Kodak’s Ektar 100: 35mm Roll Film; A New Color Negative Film From Kodak Page 2
Exposure And ISO
A few paragraphs back, we said “as long as we exposed the negatives correctly,” because anything more than modest overexposure (more than a stop or so) soon led to a distinct cyan cast and rather excessive saturation. Although this was readily curable in postproduction, it argues that the old rule of thumb that overexposure is better should be disregarded in the case of Ektar 100. Yes, overexposing color negative films gives finer grain, as well as a buffer against inadvertent underexposure; but with all films, it also reduces sharpness, and with Ektar in particular, it does not seem to do anything for color quality.
This is very interesting in light of Kodak’s statement that Ektar 100 should prove extremely useful to those who are having increasing difficulty in finding somewhere to process their E6 slides: in other words, it is aimed at least in part at those who want the maximum possible quality; who know what they are doing; and who are prepared to make an effort in order to get what they want. This is most assuredly not the same as saying that Kodak is forsaking slide film: rather, the exact opposite. Many excellent Kodak slide films remain in production: this is an alternative, not a substitute.
To see whether guessed exposures would work well, Roger ran a roll through an elderly Kodak Retina IIa (c. 1954) with no meter. Although he is pretty good at guessing exposures, he knew he could not be spot on, every time, and indeed he wasn’t. Overexposed images were consistently cyan to blue, with much more saturated colors; underexposed, consistently slightly yellow, and less saturated. Never were these casts incorrigible in Adobe’s Photoshop, but more than any other color negative film we have ever used, this one rewards correct exposure with quick, easy scanning—much like slide film.
Now, it may shock some readers, but it is impossible for a reviewer to approach any new film with a completely open mind. There are inevitably preconceptions, prejudices, and expectations. All you can do is be ready to relinquish them as soon as you are proven wrong.
We approached Ektar 100 with two main expectations. One, based on Kodak’s information and press releases, was that it would be something quite special. The other, based on its speed, was that it would be an all but universal color film. We were right about the first, but wrong about the second, and it is probably best to look first at why we were wrong.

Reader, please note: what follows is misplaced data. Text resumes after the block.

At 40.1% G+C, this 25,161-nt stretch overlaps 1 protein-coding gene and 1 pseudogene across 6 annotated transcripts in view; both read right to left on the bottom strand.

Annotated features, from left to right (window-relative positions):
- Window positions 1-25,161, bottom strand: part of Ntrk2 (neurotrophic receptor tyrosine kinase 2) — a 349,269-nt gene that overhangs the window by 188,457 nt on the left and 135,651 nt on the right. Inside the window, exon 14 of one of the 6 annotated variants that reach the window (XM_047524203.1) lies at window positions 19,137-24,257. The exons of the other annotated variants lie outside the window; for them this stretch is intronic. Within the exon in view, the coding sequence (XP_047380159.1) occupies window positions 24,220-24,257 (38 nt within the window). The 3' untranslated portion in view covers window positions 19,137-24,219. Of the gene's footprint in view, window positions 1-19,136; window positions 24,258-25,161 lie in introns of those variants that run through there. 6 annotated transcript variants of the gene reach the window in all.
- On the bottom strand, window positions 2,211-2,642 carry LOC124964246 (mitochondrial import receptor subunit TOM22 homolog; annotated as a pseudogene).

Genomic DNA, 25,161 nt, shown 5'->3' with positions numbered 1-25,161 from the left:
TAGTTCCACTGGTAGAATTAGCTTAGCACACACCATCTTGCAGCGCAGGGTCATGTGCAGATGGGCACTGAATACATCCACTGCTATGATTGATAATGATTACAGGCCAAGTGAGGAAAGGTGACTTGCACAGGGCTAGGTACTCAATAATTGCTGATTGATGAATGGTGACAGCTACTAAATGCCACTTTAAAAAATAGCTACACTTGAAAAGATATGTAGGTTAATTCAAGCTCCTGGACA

This is not principally a film for the happy snapper, which obviously stops it being universal. Sure, you can use it for happy snaps, and get superb results. But you need to take more care with overexposure than with a typical happy-snap film. Also, the box carries a modified “pro” injunction that storage below 13?C (55?F) is recommended, but not obligatory. Like all pro films, you don’t want to leave it in the camera for months, with wild variations in temperature.
Principally, this is a film for the person who wants the maximum possible quality and is prepared to fiddle around in Photoshop in order to get it. But even for the dedicated film user—in which category we place ourselves—its low speed is sometimes a handicap. When we were first married, in 1982, Roger quite often shot Kodachrome 64 in low light, using his 35mm f/1.4 Summilux. With an extra 2⁄3 stop speed, surely ISO 100 could be as universal. But we have been spoiled by fast films, and still more by fast digital ISO speeds. Times change, and sometimes, perforce we change with them.
Now for where we were right. On a number of occasions—it may not show in reproduction—the freshly scanned image on the screen prompted an intake of breath: that’s what I saw, that’s what I wanted to capture. When you get it right, the results are, indeed, comparable with the finest slide films. Whether or not you like them as much is another matter: each film has its own signature, and different signatures appeal to different photographers.
There are a few films that attract a passionate following for their unique look. Most have been slide films. Kodachrome is perhaps the most famous, though actually, Roger preferred the long-gone Fuji RF/RFP ISO 50. Ferrania’s 1000D was another whose passing he mourned. Now, Kodak has given us a new negative film, with a very distinctive and (we think) very attractive signature. And we (and Kodak) have saved the best until last.
There is, however, one more question to ask. Can Ektar 100 really replace slide film? And the answer, as so often in matters photographic, is a firm, unequivocal “it depends.”
From the point of view of quality, the answer is, we are reasonably confident, “yes.” Provided, of course, that you like the color signature. Undoubtedly, too, C-41 is a lot more convenient to process (or to have processed) than E6. Equally undoubtedly, Ektar 100 scans beautifully. The only objection, from our point of view, is filing. It’s just so much easier to pull out a multi-pocket sleeve of mounted trannies, slap ’em on the light table, and take a quick look. This way, you need contact sheets (which of course we do electronically nowadays), and accession numbers, and it’s all a bit more of a hassle. But given the choice of doing our own E6; using a mail-order lab; or shooting Ektar 100; well, maybe Ektar 100 might just wean us away from slide film after all.
For more information, contact the Eastman Kodak Company at: www.kodak.com.
- Nature Photographer Thomas Heaton Reveals His Secrets for Shooting Spectacular Seascapes (VIDEO)
- Everything You Always Wanted to Know About Aperture But Were Afraid to Ask (VIDEO)
- How to Shoot Pretty Portraits with a Compact Camera; Manny Ortiz Strips It Down With the Sony RX100 V
- Learn How to Brighten Eyes in Photoshop in Less than One Minute (VIDEO)
- Here Are 10 Great Tips & Tricks for Making Precise Selections & Masks in Photoshop (VIDEO)